SAN FRANCISCO — $2.6 billion.
That, according to a lawyer for Uber Technologies Inc., is what a damages expert hired by Google's autonomous vehicle unit, Waymo, has said is at stake under just one of the nine trade secrets set for trial in the knock-down, drag-out fight between the two companies.
U.S. District Judge William Alsup, who is overseeing the case, said he could see no reason to keep the number under wraps after Uber's lawyer, Susman Godfrey's William Carmody, initially balked at airing it in open court at a hearing Wednesday. Waymo's lawyers at Quinn Emanuel Urquhart & Sullivan had marked the figure confidential, Carmody said. But when the Quinn Emanuel lawyers were prodded by Alsup to convince him why the stakes should remain under wraps, they didn't object to Carmody discussing them.
The exchange, which finally put at least a partial price tag on the high-profile dispute, was part of a contentious hearing where Waymo's lawyers asked to put off an October 10 trial date due to a flood of new material they have to review as result of a recent appellate ruling. The U.S. Court of Appeals for the Federal Circuit earlier this month gave Waymo access to a due diligence report prepared before Uber's purchase of a company founded by Anthony Levandowski, Waymo's former chief engineer. Levandowski was fired from Uber earlier this year after asserting his Fifth Amendment rights, and his decision not to testify has complicated the litigation.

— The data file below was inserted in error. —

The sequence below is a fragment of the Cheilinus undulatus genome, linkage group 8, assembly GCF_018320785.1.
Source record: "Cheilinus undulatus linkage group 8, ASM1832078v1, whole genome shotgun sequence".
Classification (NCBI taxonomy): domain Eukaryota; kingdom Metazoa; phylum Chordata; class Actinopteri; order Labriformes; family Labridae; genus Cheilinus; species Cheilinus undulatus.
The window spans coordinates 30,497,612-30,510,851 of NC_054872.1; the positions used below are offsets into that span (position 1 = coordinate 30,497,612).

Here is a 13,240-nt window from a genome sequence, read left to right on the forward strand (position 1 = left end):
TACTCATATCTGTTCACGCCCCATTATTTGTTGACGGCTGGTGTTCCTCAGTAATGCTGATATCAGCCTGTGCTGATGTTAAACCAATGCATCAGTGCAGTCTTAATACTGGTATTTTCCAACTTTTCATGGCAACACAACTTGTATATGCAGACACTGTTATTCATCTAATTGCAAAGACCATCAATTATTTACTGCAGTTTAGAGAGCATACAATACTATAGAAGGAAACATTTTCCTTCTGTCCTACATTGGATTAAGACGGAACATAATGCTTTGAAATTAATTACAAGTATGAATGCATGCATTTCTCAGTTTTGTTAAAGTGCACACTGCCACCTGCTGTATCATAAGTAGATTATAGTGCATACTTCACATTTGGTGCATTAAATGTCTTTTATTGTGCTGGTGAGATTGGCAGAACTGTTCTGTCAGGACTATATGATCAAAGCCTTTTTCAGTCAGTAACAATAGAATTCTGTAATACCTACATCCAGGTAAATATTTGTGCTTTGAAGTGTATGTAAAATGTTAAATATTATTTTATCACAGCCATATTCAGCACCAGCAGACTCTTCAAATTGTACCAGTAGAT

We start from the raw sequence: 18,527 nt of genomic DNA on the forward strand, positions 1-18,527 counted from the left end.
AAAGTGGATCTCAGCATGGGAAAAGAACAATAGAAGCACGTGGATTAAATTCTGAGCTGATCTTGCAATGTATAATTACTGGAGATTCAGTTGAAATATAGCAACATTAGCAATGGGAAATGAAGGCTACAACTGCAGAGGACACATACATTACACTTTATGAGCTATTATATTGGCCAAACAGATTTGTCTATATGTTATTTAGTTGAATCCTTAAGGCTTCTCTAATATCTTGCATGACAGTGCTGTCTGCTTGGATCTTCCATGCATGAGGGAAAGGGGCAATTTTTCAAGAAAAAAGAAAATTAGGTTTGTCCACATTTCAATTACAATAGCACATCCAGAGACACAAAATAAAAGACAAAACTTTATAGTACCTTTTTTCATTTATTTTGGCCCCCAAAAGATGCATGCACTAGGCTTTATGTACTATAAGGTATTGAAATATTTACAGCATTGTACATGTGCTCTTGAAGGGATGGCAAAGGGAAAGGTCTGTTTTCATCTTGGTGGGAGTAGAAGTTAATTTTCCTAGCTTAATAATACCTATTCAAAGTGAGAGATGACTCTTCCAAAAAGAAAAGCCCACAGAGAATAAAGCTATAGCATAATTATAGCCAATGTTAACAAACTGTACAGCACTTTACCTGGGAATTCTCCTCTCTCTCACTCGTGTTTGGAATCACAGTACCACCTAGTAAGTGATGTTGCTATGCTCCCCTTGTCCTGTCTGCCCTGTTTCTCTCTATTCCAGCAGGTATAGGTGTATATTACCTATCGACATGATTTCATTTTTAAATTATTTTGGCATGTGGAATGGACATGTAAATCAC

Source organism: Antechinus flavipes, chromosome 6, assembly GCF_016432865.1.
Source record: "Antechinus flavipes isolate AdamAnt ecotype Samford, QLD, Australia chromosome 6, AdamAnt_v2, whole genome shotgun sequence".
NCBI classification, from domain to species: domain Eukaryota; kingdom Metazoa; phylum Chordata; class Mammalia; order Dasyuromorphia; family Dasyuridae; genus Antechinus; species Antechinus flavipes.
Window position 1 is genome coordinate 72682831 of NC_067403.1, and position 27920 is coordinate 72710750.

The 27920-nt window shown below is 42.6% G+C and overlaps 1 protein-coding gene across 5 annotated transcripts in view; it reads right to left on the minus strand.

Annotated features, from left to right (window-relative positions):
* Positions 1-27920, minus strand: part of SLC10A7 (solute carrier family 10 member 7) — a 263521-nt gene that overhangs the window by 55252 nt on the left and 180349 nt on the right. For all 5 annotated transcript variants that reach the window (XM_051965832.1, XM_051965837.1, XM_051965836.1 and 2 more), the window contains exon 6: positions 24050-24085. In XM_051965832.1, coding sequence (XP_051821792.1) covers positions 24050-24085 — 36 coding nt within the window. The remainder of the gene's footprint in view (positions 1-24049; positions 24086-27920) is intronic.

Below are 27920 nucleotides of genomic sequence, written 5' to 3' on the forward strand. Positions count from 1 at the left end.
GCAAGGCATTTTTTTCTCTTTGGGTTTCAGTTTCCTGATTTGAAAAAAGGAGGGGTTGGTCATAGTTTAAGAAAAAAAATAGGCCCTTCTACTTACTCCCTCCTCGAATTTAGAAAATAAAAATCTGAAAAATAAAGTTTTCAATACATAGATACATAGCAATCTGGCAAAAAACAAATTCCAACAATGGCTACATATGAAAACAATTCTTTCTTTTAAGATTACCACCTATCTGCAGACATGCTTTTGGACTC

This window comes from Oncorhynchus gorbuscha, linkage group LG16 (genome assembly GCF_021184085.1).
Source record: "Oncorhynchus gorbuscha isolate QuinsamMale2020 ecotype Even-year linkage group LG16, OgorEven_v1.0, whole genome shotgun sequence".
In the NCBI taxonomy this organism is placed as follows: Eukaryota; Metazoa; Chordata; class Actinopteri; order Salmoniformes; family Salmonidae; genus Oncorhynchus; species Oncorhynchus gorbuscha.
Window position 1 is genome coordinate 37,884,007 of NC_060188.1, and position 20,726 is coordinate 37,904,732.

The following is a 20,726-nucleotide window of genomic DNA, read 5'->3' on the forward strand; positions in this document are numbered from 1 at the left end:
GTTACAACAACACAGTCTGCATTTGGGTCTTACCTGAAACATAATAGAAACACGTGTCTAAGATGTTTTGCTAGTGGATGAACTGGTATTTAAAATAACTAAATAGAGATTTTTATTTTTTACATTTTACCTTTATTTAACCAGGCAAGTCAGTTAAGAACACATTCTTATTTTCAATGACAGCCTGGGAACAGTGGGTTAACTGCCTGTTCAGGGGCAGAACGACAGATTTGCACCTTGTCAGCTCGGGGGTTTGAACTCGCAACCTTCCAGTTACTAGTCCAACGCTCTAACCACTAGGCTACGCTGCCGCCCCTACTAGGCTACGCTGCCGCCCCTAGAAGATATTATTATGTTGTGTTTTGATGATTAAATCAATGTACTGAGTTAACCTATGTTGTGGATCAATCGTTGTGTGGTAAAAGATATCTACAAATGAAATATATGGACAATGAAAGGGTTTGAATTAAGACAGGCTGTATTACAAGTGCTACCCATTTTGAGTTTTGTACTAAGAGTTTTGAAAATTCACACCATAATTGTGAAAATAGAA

At Wednesday's hearing, Quinn Emanuel's Charles Verhoeven discussed things he said Waymo had learned since gaining access to the due diligence report prepared by investigative firm Stroz Friedberg. Notably, he said, Stroz found all but seven of the 14,000 files Levandowski downloaded to his work computer while still at Waymo were also stored on his personal laptop. Verhoeven, like Carmody, at first tiptoed around speaking publicly about the new findings before Alsup bristled.
"We can't go through life in this case saying anything that's in the due diligence report" should remain confidential, Alsup said.
"When we have the trial, it's going to be public, period. … This court belongs to the public. It does not belong to you lawyers" or the parties, Alsup said.
Alsup held off ruling on Waymo's request to push the trial date to Dec. 5 so that they can review material in the Stroz report and incorporate it into their case. But he encouraged both sides to continue to prepare for the earlier trial date and said that he would make a decision on Oct. 3. The trial is currently scheduled to last three weeks.
Ross Todd is bureau chief of The Recorder in San Francisco. He writes about litigation in the Bay Area and around California. Contact Ross at email@example.com. On Twitter: @Ross_Todd.